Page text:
Secondly, The monopoly of the colony trade, has, in many cases, forced some part of the capital of Great Britain from a direct foreign trade of consumption, into a round-about one.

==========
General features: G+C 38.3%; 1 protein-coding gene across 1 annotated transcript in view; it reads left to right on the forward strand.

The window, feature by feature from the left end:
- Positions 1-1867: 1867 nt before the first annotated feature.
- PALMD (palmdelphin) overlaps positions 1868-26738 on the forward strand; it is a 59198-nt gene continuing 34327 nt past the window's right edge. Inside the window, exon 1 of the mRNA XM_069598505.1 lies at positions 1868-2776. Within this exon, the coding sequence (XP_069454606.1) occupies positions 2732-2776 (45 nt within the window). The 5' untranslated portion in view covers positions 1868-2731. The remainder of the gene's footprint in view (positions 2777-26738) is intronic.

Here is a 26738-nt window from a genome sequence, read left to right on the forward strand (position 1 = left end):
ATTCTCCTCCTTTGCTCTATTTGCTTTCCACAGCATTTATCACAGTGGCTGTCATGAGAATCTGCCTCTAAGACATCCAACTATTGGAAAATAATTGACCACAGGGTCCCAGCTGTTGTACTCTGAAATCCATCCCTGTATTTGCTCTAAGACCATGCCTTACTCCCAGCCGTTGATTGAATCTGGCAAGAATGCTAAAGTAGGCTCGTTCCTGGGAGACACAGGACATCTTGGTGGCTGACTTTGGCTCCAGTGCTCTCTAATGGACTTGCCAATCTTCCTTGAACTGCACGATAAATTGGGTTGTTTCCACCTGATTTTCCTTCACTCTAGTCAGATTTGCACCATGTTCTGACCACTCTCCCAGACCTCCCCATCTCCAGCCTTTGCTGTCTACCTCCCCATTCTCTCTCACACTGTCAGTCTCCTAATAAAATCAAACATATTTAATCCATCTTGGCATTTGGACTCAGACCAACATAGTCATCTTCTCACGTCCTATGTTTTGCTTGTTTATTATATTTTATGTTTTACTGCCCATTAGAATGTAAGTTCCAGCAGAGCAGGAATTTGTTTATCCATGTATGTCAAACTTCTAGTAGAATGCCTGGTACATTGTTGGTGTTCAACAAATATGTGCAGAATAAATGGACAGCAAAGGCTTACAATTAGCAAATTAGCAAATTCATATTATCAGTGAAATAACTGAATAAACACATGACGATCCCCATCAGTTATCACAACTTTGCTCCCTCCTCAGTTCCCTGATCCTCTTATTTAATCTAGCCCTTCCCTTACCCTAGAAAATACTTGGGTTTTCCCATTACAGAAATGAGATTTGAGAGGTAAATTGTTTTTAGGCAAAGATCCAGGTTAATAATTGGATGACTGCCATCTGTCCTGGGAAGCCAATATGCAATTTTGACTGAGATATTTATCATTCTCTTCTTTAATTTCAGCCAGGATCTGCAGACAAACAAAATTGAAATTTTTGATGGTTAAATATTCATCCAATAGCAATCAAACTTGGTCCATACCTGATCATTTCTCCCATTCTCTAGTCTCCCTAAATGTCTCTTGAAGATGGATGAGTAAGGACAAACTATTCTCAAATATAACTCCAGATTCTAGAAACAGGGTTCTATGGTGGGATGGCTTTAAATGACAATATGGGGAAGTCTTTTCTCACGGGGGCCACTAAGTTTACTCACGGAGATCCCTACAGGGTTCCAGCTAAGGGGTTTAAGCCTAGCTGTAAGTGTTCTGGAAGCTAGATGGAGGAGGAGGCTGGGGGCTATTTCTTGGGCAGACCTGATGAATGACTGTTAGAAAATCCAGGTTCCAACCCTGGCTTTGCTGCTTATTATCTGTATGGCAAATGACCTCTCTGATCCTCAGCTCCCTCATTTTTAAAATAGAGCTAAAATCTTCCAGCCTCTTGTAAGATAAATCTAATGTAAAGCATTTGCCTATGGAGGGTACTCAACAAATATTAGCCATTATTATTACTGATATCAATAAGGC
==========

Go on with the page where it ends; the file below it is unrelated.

Among the enumerated commodities which can be sent to no other market but Great Britain, there are several of which the quantity exceeds very much the consumption of Great Britain, and of which, a part, therefore, must be exported to other countries. But this cannot be done without forcing some part of the capital of Great Britain into a round-about foreign trade of consumption. Maryland, and Virginia, for example, send annually to Great Britain upwards of ninety-six thousand hogsheads of tobacco, and the consumption of Great Britain is said not to exceed fourteen thousand. Upwards of eighty-two thousand hogsheads, therefore, must be exported to other countries, to France, to Holland, and, to the countries which lie round the Baltic and Mediterranean seas. But that part of the capital of Great Britain which brings those eighty-two thousand hogsheads to Great Britain, which re-exports them from thence to those other countries, and which brings back from those other countries to Great Britain either goods or money in return, is employed in a round-about foreign trade of consumption; and is necessarily forced into this employment, in order to dispose of this great surplus. If we would compute in how many years the whole of this capital is likely to come back to Great Britain, we must add to the distance of the American returns that of the returns from those other countries. If, in the direct foreign trade of consumption which we carry on with America, the whole capital employed frequently does not come back in less than three or four years, the whole capital employed in this round-about one is not likely to come back in less than four or five. If the one can keep in constant employment but a third or a fourth part of the domestic industry which could be maintained by a capital returned once in the year, the other can keep in constant employment but a fourth or a fifth part of that industry. At some of the outports a credit is commonly given to those foreign correspondents to whom they export them tobacco. At the port of London, indeed, it is commonly sold for ready money: the rule is Weigh and pay. At the port of London, therefore, the final returns of the whole round-about trade are more distant than the returns from America, by the time only which the goods may lie unsold in the warehouse; where, however, they may sometimes lie long enough. But, had not the colonies been confined to the market of Great Britain for the sale of their tobacco, very little more of it would probably have come to us than what was necessary for the home consumption. The goods which Great Britain purchases at present for her own consumption with the great surplus of tobacco which she exports to other countries, she would, in this case, probably have purchased with the immediate produce of her own industry, or with some part of her own manufactures. That produce, those manufactures, instead of being almost entirely suited to one great market, as at present, would probably have been fitted to a great number of smaller markets. Instead of one great round-about foreign trade of consumption, Great Britain would probably have carried on a great number of small direct foreign trades of the same kind. On account of the frequency of the returns, a part, and probably but a small part, perhaps not above a third or a fourth of the capital which at present carries on this great round-about trade, might have been sufficient to carry on all those small direct ones; might have kept inconstant employment an equal quantity of British industry; and have equally supported the annual produce of the land and labour of Great Britain. All the purposes of this trade being, in this manner, answered by a much smaller capital, there would have been a large spare capital to apply to other purposes; to improve the lands, to increase the manufactures, and to extend the commerce of Great Britain; to come into competition at least with the other British capitals employed in all those different ways, to reduce the rate of profit in them all, and thereby to give to Great Britain, in all of them, a superiority over other countries, still greater than what she at present enjoys.